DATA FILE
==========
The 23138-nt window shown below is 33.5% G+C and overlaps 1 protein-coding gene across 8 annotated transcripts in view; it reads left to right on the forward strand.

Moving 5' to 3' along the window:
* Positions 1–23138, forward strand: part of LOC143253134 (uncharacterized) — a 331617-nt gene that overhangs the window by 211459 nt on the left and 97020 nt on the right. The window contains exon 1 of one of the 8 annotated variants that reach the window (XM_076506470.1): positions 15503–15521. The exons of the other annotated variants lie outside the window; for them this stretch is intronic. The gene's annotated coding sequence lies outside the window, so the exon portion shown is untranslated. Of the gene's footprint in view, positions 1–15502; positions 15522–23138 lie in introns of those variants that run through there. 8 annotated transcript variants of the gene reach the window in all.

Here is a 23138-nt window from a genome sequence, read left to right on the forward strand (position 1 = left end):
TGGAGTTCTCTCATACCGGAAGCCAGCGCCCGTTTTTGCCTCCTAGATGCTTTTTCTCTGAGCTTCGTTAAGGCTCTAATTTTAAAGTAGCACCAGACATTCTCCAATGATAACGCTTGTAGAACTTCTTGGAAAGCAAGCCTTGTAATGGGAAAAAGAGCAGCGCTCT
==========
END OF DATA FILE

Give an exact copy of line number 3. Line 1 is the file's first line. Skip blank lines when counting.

* Positions 1–23138, forward strand: part of LOC143253134 (uncharacterized) — a 331617-nt gene that overhangs the window by 211459 nt on the left and 97020 nt on the right. The window contains exon 1 of one of the 8 annotated variants that reach the window (XM_076506470.1): positions 15503–15521. The exons of the other annotated variants lie outside the window; for them this stretch is intronic. The gene's annotated coding sequence lies outside the window, so the exon portion shown is untranslated. Of the gene's footprint in view, positions 1–15502; positions 15522–23138 lie in introns of those variants that run through there. 8 annotated transcript variants of the gene reach the window in all.